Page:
Styled after the smocked dresses of the 1950's and the Polly Flinders dress of the 1980's this mock Smocked Dress is done completely on the sewing machine. No pleater is needed. Sew basting lines, gather and use the decorative stitches on your machine. The dress features a lined bodice and has optional sleeves, Peter Pan collar and back ties. Lengthen or shorten the skirt for a different look. Piping, or lace can be added to the bodice, sleeves, collar or hem as desired.
This PDF sewing pattern was designed to fit 18" American Girl® dolls; however it will fit most 18" dolls with slight adjustments.
This pattern requires a sewing machine that has decorative stitches. The sewing machine must be able to stitch through several layers of fabric at once and will not work with lightweight machines
Recommended Fabrics: Light to midweight woven fabric such as cotton, batiste, gingham, challis, or rayon.
-Sewing machine with decorative stitches, that can stitch through several layers at a time. Will not work with lightweight machines.
-Main fabric – ½ yard
-Contrast fabric for collar and sleeve band (optional) – scrap approximately 8" by 10"
-8" by 6" piece of stabilizer or light weight iron on interfacing
-5 ½" of hook and loop tape (Can use snaps or buttons in place of hook and loop tape.)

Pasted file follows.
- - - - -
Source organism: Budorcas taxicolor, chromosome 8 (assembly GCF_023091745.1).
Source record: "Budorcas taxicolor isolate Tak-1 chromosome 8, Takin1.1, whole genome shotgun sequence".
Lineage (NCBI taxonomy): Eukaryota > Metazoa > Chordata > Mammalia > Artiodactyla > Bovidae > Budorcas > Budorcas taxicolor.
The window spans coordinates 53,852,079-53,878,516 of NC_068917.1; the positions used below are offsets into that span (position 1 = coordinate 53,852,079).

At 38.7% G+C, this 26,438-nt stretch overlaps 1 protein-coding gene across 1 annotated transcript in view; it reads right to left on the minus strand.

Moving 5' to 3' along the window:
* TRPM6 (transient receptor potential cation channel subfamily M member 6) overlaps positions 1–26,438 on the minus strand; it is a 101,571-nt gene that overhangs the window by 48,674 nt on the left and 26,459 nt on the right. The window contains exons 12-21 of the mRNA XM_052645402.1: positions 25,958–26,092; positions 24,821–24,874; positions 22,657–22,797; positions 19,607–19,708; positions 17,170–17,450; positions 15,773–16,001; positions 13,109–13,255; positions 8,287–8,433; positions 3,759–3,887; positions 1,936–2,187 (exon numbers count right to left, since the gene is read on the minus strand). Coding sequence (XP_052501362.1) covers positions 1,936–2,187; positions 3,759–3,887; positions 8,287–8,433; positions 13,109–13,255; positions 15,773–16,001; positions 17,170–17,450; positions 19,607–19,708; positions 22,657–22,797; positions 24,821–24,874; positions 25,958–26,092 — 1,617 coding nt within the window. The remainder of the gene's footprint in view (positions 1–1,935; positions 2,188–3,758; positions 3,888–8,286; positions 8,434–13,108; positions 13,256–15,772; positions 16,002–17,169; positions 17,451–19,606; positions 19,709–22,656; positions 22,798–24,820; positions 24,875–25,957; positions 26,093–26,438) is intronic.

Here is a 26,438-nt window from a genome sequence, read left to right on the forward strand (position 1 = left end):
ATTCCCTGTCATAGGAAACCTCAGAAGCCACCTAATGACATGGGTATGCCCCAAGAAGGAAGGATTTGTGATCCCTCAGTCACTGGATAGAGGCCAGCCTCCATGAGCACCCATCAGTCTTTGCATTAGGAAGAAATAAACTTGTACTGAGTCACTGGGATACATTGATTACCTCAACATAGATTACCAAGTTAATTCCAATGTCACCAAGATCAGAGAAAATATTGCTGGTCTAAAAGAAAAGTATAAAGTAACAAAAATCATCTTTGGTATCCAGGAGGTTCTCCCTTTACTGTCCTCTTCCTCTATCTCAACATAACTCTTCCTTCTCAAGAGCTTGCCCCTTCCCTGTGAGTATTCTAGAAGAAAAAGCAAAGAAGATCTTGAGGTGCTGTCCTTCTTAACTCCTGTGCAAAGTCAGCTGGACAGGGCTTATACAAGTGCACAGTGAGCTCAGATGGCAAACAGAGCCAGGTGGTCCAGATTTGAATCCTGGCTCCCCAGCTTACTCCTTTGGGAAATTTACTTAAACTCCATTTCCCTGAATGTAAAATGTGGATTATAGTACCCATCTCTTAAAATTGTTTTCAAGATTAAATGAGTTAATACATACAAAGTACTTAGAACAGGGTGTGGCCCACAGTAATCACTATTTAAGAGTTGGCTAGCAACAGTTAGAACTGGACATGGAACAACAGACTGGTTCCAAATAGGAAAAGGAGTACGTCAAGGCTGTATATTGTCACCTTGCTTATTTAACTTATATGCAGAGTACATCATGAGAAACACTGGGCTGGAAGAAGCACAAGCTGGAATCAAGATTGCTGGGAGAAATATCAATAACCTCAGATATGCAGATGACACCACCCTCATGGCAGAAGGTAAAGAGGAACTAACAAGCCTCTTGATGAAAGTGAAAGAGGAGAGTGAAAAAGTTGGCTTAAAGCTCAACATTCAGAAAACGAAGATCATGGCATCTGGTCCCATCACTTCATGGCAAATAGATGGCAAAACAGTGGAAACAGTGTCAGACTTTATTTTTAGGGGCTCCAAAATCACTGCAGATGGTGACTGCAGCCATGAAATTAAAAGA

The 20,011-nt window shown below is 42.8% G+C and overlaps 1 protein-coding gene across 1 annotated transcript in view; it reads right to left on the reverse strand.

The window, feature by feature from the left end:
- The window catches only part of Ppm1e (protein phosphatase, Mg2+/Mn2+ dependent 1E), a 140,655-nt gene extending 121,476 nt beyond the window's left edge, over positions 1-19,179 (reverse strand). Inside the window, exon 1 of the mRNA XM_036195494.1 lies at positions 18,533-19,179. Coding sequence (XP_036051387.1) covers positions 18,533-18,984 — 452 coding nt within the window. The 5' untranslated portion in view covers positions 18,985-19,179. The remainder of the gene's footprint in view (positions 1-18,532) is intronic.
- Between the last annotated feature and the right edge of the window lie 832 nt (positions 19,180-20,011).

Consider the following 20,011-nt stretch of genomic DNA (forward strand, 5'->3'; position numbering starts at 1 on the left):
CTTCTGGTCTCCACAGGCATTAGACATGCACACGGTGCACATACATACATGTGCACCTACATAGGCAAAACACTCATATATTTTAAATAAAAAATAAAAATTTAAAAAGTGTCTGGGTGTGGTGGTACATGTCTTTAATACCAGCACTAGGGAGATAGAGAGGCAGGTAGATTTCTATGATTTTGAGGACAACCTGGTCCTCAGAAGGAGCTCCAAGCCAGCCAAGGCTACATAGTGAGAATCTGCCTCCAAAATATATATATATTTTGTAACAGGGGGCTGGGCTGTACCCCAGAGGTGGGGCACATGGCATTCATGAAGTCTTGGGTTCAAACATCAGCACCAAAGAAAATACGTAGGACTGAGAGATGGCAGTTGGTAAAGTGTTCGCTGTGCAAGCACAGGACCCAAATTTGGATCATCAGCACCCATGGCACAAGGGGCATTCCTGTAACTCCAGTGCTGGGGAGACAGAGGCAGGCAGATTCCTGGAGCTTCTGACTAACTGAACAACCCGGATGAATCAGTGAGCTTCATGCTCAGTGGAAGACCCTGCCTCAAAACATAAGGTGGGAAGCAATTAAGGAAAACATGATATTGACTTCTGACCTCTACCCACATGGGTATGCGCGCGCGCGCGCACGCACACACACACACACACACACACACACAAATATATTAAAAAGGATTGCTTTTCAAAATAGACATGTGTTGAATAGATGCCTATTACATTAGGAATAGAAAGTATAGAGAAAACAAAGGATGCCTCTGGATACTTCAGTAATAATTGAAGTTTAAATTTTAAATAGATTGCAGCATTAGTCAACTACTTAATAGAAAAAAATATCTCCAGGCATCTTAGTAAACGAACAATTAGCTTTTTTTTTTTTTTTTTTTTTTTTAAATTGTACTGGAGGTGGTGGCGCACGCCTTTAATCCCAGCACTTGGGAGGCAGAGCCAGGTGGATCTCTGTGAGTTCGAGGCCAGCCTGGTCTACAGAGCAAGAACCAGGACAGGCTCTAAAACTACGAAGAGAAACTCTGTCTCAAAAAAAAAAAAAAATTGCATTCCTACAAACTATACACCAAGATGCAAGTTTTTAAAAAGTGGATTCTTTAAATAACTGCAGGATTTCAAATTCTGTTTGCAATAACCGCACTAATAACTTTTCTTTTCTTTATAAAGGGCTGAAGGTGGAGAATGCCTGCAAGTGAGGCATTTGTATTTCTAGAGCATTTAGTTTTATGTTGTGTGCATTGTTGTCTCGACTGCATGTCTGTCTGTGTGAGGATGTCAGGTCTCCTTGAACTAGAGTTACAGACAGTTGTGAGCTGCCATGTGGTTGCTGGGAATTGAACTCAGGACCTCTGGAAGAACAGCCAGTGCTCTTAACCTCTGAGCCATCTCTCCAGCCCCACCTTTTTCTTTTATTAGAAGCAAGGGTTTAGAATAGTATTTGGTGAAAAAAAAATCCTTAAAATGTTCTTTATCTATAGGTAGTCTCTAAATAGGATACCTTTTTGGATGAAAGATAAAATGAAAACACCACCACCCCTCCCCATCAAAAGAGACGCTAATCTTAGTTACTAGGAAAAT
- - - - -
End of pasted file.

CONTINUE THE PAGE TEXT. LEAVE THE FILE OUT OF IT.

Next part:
-1 ½ yards of ribbon or lace for skirt bottom (optional)
-6" of piping for front (optional)
Skill Level: Intermediate
What You Get: One 28 page sewing pattern that you digitally download as a PDF file so you can start your project immediately! The PDF sewing pattern provides full color step-by-step illustrated instructions and full size pattern pieces. A PDF reader is required to view and print the files (example: Adobe Reader or Preview for MAC). The download link is received immediately after the transaction is complete. Print copies are NOT available.
Download, Print, Sew!
I was looking for a pattern to make a hand smocked dress - like the Polly Flinders dresses my daughters wore when they were little. So, instead of machine smocking, I hand smocked. I was very pleased with the results. But, I did make some modifications the second time I made the dress and want to clarify for the pattern. The large piece that is smocked on is 20" x 9" (so cut on the fold it is 10" x 9"). And then I made the back pieces 7"x10" and liked the length much better. Having the pictures available really helped me put the dress together and I thought it was a wonderful pattern!!!
Overall this is a great pattern and the fit is very good but I did find the directions a trifle confusing but that is mostly due to the different directions for the different variations. The directions for the machine smocking were very good but I ended gathering as suggested and using an embroidery machine for the machine smocking. Learned many things attempting this - already have plans for my second one
Well I do like the pattern. The thing is that I wanted stitches that would show me smocking instead it is a pattern for a sewing machine. I would say if you are looking to do machine smocking that is the pattern for you, but I like to do it by hand:(